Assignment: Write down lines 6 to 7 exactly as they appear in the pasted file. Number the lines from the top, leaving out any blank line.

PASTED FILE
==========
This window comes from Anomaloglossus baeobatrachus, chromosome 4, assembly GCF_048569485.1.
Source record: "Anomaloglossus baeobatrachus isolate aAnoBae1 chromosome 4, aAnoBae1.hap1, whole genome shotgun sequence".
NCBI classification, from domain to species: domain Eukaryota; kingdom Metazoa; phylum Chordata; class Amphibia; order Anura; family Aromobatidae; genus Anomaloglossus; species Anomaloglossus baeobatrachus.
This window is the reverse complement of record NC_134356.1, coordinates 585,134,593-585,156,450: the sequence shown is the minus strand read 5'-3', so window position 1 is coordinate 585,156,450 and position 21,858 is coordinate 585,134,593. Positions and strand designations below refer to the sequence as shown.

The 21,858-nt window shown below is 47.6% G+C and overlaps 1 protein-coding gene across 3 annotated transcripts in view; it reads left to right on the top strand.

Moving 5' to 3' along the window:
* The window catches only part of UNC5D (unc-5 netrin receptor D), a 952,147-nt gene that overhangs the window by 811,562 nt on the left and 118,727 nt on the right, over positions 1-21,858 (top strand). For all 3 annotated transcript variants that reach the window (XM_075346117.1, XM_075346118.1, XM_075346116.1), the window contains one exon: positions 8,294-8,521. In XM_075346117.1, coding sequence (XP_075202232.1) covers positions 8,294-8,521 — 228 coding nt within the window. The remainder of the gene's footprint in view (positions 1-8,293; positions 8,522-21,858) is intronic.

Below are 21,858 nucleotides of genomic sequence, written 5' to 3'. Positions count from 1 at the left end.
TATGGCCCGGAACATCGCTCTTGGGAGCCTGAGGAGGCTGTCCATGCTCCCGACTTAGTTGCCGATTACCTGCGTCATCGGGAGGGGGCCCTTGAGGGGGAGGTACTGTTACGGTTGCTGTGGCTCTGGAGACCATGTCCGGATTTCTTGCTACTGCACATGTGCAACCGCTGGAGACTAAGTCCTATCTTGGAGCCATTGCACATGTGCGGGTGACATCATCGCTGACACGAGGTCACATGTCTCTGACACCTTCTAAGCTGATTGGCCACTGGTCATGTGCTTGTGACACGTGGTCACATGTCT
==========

Moving 5' to 3' along the window:
* The window catches only part of UNC5D (unc-5 netrin receptor D), a 952,147-nt gene that overhangs the window by 811,562 nt on the left and 118,727 nt on the right, over positions 1-21,858 (top strand). For all 3 annotated transcript variants that reach the window (XM_075346117.1, XM_075346118.1, XM_075346116.1), the window contains one exon: positions 8,294-8,521. In XM_075346117.1, coding sequence (XP_075202232.1) covers positions 8,294-8,521 — 228 coding nt within the window. The remainder of the gene's footprint in view (positions 1-8,293; positions 8,522-21,858) is intronic.